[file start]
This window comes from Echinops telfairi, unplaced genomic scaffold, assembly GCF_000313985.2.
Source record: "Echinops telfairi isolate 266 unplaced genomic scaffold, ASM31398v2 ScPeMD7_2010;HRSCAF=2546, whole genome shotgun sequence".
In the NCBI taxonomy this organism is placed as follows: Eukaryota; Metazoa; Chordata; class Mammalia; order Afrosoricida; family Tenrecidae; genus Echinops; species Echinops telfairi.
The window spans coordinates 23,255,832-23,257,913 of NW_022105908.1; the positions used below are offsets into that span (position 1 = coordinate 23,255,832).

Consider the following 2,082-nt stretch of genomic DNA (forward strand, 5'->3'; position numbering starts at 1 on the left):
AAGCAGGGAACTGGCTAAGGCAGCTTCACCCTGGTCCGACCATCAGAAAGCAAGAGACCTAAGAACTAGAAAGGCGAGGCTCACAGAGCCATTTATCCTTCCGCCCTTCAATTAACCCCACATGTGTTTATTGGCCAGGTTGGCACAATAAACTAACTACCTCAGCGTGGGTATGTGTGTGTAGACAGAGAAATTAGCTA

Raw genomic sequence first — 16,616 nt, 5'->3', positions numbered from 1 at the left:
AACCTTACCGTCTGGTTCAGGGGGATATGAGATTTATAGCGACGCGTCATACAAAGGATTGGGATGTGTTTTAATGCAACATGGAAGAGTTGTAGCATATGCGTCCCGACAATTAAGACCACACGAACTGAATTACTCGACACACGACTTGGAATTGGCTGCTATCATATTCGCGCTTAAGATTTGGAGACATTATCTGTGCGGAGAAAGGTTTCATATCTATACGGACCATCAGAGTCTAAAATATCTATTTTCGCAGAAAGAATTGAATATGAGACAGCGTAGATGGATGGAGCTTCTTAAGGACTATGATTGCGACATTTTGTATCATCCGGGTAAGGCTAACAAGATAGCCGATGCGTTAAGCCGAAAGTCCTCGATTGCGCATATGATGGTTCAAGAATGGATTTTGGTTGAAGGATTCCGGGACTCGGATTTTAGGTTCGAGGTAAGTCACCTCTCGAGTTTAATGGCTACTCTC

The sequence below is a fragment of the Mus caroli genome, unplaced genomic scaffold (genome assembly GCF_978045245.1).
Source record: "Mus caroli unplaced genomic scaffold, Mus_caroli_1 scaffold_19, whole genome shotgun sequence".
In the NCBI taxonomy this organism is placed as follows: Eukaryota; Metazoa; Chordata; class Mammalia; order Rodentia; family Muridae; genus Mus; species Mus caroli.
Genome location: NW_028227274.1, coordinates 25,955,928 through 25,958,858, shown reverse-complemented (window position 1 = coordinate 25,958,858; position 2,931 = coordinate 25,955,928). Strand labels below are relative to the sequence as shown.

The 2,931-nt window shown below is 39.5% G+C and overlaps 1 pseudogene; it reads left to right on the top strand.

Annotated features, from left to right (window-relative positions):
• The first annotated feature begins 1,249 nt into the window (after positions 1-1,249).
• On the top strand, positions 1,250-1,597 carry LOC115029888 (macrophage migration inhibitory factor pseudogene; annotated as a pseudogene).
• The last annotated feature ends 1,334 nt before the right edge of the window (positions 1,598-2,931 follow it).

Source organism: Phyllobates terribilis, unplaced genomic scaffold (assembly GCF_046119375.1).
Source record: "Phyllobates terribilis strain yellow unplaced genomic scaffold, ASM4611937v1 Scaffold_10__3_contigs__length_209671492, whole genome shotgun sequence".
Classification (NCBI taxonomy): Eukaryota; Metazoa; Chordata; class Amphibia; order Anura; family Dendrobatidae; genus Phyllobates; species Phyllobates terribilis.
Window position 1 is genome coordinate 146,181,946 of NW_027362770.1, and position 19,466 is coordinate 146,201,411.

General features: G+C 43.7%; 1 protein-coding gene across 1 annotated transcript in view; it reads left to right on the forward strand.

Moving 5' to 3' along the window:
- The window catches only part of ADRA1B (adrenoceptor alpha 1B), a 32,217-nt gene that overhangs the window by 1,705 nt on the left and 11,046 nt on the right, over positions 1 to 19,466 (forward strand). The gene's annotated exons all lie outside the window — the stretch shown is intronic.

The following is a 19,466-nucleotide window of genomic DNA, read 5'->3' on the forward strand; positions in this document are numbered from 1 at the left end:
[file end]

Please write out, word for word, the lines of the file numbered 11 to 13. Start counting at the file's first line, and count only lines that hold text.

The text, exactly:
In the NCBI taxonomy this organism is placed as follows: Eukaryota; Metazoa; Chordata; class Mammalia; order Rodentia; family Muridae; genus Mus; species Mus caroli.
Genome location: NW_028227274.1, coordinates 25,955,928 through 25,958,858, shown reverse-complemented (window position 1 = coordinate 25,958,858; position 2,931 = coordinate 25,955,928). Strand labels below are relative to the sequence as shown.

The 2,931-nt window shown below is 39.5% G+C and overlaps 1 pseudogene; it reads left to right on the top strand.